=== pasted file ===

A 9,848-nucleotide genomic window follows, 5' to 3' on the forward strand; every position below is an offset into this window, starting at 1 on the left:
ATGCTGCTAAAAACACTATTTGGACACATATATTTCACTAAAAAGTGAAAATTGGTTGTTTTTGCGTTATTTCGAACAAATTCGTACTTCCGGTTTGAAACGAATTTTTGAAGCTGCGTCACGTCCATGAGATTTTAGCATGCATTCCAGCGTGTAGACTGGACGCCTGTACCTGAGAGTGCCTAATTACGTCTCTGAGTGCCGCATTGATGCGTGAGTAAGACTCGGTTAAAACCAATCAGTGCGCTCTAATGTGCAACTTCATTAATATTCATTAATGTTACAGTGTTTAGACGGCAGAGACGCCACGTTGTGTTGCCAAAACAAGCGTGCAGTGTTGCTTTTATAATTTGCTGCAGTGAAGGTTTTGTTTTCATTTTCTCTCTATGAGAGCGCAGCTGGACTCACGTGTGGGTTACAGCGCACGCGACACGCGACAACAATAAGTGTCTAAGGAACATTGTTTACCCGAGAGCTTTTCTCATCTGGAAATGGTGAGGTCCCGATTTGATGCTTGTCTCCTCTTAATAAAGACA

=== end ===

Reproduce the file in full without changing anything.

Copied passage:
A 9,848-nucleotide genomic window follows, 5' to 3' on the forward strand; every position below is an offset into this window, starting at 1 on the left:
ATGCTGCTAAAAACACTATTTGGACACATATATTTCACTAAAAAGTGAAAATTGGTTGTTTTTGCGTTATTTCGAACAAATTCGTACTTCCGGTTTGAAACGAATTTTTGAAGCTGCGTCACGTCCATGAGATTTTAGCATGCATTCCAGCGTGTAGACTGGACGCCTGTACCTGAGAGTGCCTAATTACGTCTCTGAGTGCCGCATTGATGCGTGAGTAAGACTCGGTTAAAACCAATCAGTGCGCTCTAATGTGCAACTTCATTAATATTCATTAATGTTACAGTGTTTAGACGGCAGAGACGCCACGTTGTGTTGCCAAAACAAGCGTGCAGTGTTGCTTTTATAATTTGCTGCAGTGAAGGTTTTGTTTTCATTTTCTCTCTATGAGAGCGCAGCTGGACTCACGTGTGGGTTACAGCGCACGCGACACGCGACAACAATAAGTGTCTAAGGAACATTGTTTACCCGAGAGCTTTTCTCATCTGGAAATGGTGAGGTCCCGATTTGATGCTTGTCTCCTCTTAATAAAGACA